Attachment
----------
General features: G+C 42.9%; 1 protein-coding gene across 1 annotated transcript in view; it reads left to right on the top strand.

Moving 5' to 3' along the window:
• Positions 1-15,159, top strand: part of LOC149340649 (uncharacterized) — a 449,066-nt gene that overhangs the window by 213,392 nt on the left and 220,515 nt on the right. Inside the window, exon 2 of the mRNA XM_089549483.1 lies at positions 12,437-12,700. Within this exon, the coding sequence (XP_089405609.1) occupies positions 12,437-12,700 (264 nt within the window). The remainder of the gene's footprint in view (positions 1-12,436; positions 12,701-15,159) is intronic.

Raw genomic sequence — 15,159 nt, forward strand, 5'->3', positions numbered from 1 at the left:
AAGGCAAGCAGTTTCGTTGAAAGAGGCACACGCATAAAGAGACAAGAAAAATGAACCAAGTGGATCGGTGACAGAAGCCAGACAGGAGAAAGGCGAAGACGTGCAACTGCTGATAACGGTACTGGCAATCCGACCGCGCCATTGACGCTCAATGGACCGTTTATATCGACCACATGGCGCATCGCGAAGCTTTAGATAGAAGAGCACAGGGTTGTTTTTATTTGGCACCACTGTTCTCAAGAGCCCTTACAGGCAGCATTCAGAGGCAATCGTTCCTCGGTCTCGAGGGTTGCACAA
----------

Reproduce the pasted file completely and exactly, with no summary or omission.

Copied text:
General features: G+C 42.9%; 1 protein-coding gene across 1 annotated transcript in view; it reads left to right on the top strand.

Moving 5' to 3' along the window:
• Positions 1-15,159, top strand: part of LOC149340649 (uncharacterized) — a 449,066-nt gene that overhangs the window by 213,392 nt on the left and 220,515 nt on the right. Inside the window, exon 2 of the mRNA XM_089549483.1 lies at positions 12,437-12,700. Within this exon, the coding sequence (XP_089405609.1) occupies positions 12,437-12,700 (264 nt within the window). The remainder of the gene's footprint in view (positions 1-12,436; positions 12,701-15,159) is intronic.

Raw genomic sequence — 15,159 nt, forward strand, 5'->3', positions numbered from 1 at the left:
AAGGCAAGCAGTTTCGTTGAAAGAGGCACACGCATAAAGAGACAAGAAAAATGAACCAAGTGGATCGGTGACAGAAGCCAGACAGGAGAAAGGCGAAGACGTGCAACTGCTGATAACGGTACTGGCAATCCGACCGCGCCATTGACGCTCAATGGACCGTTTATATCGACCACATGGCGCATCGCGAAGCTTTAGATAGAAGAGCACAGGGTTGTTTTTATTTGGCACCACTGTTCTCAAGAGCCCTTACAGGCAGCATTCAGAGGCAATCGTTCCTCGGTCTCGAGGGTTGCACAA